To deal with her panic, Jewel began developing mental health tools “for when I was stimulated.” When you’re filled with anxiety, says Jewel, “your brain goes offline and all the blood goes to the amygdala,” the brain structure whose job it is to assess threats and regulate emotions. “If you make yourself taste something or look at something, your body has to put the blood back into the front lobes to notice that info,” she explains. So she’d imagine herself on a stormy ocean. “It was me on rough water, gray sky, the electrical smell in the air, falling back into the ocean, feeling the sensation, how quiet it would get. I forced my brain to process visual sights.” 

This type of visualization exercise is just one of the practice-able tools you can find at notalonechallenge.org, which also includes Jewel’s 10-breath counting method, CBT journaling activities, and book and movie lists to help shift your focus. The #NotAloneChallenge comes at a particularly relevant time: holiday season. In one 2021 survey, three in five Americans said their mental health is negatively impacted by the holidays, with an increase in anxiety, depression, and financial stress. And 64 percent of people with mental illness say the holidays make their conditions worse, per another survey from the National Alliance on Mental Illness (NAMI).

So what does Jewel do during stressful, overwhelming times such as the holidays? Of course, what works for one human doesn’t always work for another, but Jewel likes to have what I call a spiral buddy—a person who is willing and available to talk you down when your triggers start to rear—on speed dial. As Jewel puts it, “I have one friend I really love and trust who knows all the intimate details of my life. I call my friend and I say, Hey, I’m really susceptible, I’m going through a breakup and moving homes, is it ok if I call you?” (During the holidays, can also find emotional refuge in a bathroom: If anybody asks why you’re in there so long, just blame diarrhea—it’ll shut down the convo quick!)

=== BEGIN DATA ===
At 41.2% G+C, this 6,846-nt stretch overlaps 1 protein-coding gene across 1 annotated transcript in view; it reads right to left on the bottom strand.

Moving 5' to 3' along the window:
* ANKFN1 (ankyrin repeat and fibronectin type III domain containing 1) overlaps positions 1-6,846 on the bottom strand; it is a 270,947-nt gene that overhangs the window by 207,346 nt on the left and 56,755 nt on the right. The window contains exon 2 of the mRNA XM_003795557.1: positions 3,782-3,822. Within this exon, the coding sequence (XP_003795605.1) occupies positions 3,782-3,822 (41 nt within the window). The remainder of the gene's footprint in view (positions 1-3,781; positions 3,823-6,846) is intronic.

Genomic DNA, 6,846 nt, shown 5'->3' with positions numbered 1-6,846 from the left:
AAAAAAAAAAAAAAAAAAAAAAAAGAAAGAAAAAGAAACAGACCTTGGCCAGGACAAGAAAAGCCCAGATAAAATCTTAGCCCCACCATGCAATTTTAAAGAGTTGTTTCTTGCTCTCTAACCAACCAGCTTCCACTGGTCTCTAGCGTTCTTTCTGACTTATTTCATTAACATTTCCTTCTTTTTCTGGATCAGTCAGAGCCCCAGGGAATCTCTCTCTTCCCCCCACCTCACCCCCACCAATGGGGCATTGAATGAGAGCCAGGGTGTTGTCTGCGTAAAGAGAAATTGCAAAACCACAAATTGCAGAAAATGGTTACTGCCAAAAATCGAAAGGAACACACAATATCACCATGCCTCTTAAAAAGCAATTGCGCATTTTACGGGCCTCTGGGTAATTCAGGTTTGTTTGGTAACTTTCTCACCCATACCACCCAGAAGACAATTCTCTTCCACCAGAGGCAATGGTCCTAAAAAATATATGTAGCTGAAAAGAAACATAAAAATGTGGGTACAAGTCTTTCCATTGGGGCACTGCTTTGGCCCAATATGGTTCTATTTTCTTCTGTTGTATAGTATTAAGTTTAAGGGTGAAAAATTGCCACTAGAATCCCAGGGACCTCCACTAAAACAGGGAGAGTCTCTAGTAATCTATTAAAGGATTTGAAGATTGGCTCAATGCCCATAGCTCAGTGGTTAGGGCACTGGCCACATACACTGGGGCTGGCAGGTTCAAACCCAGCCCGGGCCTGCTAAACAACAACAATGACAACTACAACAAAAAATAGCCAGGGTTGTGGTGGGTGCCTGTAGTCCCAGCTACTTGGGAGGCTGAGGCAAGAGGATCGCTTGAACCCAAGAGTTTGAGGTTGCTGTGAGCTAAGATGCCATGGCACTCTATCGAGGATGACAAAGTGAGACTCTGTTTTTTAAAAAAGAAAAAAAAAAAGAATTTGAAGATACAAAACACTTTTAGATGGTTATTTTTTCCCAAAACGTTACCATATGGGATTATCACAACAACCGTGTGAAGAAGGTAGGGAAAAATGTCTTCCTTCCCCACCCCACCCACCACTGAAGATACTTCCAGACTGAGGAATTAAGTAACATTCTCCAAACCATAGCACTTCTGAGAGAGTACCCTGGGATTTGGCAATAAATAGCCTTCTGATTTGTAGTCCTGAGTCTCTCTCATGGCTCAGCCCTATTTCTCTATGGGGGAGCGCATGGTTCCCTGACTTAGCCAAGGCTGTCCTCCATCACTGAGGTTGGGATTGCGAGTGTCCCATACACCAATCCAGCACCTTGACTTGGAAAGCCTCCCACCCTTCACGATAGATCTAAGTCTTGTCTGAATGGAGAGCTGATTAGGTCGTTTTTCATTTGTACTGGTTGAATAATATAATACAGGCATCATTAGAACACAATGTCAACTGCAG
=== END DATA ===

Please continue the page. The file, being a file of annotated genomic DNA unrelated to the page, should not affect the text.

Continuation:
Jewel’s Tools

“The best thing we can focus on is not monoculture,” Jewel says, highlighting, in a way I haven’t heard before, the importance of having coping tools, plural. Over my 48 years, it’s been about cultivating and developing tools for myself to have a better experience in my body.” And indeed, she seems to have a Mary Poppins-style bag of crap-management tricks, pulling out next a reframe of anxiety itself.

“What if anxiety doesn’t mean something’s wrong with me, but that it’s right?” Jewel suggests. “When I eat something bad, I throw up. What if anxiety is my body’s only way of telling me I’m ‘consuming’ something that I don’t agree with? Like a car alarm. That something I’m consuming in my environment—a thought, feeling, or action—makes me sick.”